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xi PREFACE AND ACKNOWLEDGMENTS South Asia, and concerted efforts to develop them in other parts of the world, patterns of innovation are highly variable across industries and across firms within industries. Many industries and some firms within nearly all industries retain leading-edge capacity in the United States. The flat panel display sector, in which innovative activity for the most part has followed production abroad, is not as yet the norm. This is no reason for complacency about the outlook for the future, however. Empirically-based analyses such as those in this volume are inevitably backward-looking. Even recently issued patents generally represent filings two to five years back and R&D investments considerably earlier. Al- though not pessimistic overall, our authors compellingly document the rapidity of contemporary industrial change and shifts in competitive advantage. For that reason alone, innovation deserves more sustained public policy attention than it has been receiving. The STEP Board is grateful to the authors, the editors, and the workshop par- ticipants as well as to the sponsors of this activity—the Alfred P. Sloan Founda- tion, the U.S. Department of Education, and the Technology Administration of the U.S. Department of Commerce. This collection has been reviewed in draft from by individuals chosen for their diverse perspectives and technical expertise, in accordance with procedures approved by the National Academies’ Report Review Committee. The purpose of this independent review is to provide candid and critical comments that will assist the institution in making the published report as sound as possible and to ensure that the report meets institutional standards for objectivity, evidence, and responsiveness to the study charge. The review comments and draft manuscript remain confidential to protect the integrity of the deliberative process. We wish to thank the following individuals for their review of this report: Suma Athreye, Brunel University; MaryAnn Feldman, University of Toronto; Jeffrey Furman, Boston University; Bronwyn Hall, University of California at Berkeley; Megan MacGarvie, Boston University; Deepak Somaya, University of Maryland; Jerry Thursby, Emory University; and Philip Webre, Congres- sional Budget Office. Although the reviewers listed above have provided many constructive com- ments and suggestions, they were not asked to endorse the content of the report, nor did they see the final draft of the report before its release. Responsibility for the final content of this report rests entirely with the individual authors. David T. Morgenthaler, Chair Stephen A. Merrill, Study Director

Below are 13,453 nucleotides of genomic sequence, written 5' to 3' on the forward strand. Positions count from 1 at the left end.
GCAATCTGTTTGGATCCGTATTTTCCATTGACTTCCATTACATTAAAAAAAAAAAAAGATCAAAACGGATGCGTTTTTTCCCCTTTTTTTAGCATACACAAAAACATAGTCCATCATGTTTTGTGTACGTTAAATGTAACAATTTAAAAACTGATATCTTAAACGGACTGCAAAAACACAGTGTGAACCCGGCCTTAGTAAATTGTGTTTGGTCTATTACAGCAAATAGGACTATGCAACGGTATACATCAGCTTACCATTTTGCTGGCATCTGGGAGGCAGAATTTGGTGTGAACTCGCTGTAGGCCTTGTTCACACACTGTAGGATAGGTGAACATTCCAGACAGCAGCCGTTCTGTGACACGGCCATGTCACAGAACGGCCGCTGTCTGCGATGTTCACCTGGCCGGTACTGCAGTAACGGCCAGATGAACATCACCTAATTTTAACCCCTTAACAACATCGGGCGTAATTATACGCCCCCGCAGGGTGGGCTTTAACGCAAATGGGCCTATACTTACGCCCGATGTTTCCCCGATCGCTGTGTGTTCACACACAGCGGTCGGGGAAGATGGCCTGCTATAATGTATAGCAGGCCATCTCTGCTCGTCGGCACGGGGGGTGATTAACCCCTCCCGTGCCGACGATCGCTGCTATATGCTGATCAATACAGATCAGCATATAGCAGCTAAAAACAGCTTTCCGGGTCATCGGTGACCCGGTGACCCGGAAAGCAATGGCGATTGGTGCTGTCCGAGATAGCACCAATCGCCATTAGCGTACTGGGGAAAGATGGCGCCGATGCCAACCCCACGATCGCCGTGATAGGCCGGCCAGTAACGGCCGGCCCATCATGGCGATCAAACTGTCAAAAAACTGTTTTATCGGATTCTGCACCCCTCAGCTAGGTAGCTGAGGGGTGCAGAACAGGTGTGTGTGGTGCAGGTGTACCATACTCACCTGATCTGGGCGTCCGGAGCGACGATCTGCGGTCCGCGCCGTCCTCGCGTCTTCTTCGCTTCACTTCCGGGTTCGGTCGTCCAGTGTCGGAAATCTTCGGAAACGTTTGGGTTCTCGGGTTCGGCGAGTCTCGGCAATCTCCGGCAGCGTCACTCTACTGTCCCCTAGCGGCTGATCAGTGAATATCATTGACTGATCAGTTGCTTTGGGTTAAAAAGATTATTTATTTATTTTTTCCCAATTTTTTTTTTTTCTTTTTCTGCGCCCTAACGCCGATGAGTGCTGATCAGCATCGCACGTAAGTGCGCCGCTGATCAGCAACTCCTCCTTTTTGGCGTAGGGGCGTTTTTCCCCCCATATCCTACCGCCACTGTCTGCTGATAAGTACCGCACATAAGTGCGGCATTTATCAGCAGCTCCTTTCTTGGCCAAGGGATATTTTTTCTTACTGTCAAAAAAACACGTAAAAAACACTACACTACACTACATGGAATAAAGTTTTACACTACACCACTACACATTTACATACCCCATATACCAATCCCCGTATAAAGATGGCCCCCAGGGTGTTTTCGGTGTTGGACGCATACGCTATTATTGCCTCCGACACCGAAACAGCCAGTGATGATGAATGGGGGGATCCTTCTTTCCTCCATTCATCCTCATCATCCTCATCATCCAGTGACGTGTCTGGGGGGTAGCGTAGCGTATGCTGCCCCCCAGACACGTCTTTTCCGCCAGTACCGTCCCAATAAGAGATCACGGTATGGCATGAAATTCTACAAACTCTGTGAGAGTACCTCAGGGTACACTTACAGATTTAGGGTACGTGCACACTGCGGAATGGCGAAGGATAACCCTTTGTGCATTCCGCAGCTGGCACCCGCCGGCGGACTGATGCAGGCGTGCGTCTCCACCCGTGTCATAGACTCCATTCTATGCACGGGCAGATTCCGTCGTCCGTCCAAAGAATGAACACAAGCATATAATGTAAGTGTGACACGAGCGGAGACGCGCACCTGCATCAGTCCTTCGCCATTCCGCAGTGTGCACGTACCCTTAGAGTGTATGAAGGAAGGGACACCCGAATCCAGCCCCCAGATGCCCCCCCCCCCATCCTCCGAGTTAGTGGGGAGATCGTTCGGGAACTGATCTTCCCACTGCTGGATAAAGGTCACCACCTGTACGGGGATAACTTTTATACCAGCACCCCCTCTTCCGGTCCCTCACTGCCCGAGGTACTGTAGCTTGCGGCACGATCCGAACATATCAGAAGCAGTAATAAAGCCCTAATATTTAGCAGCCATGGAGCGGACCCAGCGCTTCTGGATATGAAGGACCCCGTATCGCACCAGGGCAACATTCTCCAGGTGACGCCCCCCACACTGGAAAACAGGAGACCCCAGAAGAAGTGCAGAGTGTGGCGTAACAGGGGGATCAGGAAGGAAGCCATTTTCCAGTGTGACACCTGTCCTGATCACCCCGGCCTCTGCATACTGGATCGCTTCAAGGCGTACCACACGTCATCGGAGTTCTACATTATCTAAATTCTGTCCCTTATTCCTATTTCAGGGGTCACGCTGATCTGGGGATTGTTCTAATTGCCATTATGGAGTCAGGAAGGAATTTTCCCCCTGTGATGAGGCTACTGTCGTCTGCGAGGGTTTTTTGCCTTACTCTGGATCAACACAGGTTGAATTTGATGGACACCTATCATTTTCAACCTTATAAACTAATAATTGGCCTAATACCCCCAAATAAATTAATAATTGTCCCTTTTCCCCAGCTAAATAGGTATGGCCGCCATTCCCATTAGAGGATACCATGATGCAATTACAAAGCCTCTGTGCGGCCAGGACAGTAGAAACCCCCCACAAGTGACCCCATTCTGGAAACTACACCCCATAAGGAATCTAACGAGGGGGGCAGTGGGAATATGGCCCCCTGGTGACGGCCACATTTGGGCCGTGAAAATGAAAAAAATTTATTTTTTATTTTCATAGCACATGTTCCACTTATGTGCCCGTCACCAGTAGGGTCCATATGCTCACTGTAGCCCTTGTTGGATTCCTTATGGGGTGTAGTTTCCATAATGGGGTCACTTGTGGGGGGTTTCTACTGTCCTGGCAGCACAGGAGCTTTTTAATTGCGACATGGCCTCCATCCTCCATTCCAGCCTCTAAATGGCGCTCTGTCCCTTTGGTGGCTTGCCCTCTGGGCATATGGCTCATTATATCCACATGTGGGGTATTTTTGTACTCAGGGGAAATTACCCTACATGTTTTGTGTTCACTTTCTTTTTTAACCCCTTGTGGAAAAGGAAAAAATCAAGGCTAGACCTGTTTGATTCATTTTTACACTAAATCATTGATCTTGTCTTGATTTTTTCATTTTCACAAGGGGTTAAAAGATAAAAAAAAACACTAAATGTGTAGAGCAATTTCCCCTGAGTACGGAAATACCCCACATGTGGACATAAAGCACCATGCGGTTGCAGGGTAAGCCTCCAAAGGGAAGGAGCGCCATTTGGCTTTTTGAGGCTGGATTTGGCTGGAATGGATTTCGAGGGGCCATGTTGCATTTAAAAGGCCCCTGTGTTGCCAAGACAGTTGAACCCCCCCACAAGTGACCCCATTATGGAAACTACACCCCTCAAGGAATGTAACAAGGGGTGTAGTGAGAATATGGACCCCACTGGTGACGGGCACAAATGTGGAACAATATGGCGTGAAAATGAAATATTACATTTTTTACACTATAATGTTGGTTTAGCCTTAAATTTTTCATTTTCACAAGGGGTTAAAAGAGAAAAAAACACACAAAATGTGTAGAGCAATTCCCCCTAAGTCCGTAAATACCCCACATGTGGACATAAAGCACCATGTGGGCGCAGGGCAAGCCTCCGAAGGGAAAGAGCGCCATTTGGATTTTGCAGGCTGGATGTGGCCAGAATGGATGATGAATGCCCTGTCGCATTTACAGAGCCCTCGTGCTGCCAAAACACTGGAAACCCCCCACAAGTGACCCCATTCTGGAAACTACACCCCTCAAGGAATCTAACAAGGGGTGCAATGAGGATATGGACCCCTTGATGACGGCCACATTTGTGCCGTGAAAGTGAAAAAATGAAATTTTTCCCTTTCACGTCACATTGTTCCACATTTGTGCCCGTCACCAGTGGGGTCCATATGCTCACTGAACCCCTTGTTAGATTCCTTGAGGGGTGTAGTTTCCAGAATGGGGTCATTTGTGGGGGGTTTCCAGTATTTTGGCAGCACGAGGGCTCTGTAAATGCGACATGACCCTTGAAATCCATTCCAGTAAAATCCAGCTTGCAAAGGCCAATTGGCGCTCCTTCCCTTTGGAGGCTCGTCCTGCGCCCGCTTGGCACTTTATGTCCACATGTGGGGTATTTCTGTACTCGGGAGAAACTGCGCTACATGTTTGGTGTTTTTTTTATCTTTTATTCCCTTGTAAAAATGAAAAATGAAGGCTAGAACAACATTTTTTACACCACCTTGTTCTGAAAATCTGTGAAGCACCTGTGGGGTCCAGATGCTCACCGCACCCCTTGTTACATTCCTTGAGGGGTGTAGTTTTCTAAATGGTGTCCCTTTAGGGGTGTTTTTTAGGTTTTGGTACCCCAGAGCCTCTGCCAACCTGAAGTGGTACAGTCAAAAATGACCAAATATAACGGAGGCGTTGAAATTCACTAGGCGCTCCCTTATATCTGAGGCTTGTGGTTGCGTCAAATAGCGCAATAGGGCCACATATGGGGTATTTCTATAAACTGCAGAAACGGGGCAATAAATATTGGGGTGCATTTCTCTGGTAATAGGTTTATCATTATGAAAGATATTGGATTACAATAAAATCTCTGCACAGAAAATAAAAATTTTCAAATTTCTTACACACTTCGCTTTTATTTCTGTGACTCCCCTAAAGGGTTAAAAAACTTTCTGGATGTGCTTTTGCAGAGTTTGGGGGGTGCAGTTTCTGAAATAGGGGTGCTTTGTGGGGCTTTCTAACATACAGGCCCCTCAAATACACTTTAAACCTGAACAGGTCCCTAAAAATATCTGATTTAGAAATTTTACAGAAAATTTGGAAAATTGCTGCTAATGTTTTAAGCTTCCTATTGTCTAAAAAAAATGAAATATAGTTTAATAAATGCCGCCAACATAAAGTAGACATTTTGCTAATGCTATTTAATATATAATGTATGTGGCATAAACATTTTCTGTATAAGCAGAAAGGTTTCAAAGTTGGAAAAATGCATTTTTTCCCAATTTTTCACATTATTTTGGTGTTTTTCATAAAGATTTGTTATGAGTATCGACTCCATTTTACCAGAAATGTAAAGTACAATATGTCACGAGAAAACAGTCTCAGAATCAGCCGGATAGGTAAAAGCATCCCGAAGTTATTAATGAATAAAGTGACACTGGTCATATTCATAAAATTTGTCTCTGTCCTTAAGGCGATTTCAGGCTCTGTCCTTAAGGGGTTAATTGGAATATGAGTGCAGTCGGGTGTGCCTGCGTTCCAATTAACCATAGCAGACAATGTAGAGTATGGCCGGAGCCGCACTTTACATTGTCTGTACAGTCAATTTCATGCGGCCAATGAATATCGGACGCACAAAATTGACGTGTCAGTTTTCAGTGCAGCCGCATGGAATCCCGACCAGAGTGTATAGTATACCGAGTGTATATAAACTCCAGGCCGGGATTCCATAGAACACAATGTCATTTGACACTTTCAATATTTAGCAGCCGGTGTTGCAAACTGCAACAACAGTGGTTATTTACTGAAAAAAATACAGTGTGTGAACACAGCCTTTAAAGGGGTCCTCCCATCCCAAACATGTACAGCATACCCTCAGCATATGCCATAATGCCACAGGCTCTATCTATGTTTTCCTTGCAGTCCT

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Contents INTRODUCTION 1 Jeffrey T. Macher and David C. Mowery 1 PERSONAL COMPUTING 19 Jason Dedrick and Kenneth L. Kraemer 2 SOFTWARE 53 Ashish Arora, Chris Forman, and JiWoong Yoon 3 SEMICONDUCTORS 101 Jeffrey T. Macher, David C. Mowery, and Alberto Di Minin 4 FLAT PANEL DISPLAyS 141 Jeffrey A. Hart 5 LIGHTING 163 Susan W. Sanderson, Kenneth L. Simons, Judith L. Walls, and Yin-Yi Lai, 6 PHARMACEUTICALS 207 Iain M. Cockburn 7 BIOTECHNOLOGy 231 Raine Hermans, Alicia Löffler, and Scott Stern xiii

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xiv CONTENTS 8 LOGISTICS 273 Anuradha Nagarajan and Chelsea C. White III 9 vENTURE CAPITAL 313 Martin Kenney, Martin Haemmig, and W. Richard Goe 10 FINANCIAL SERvICES 341 Ravi Aron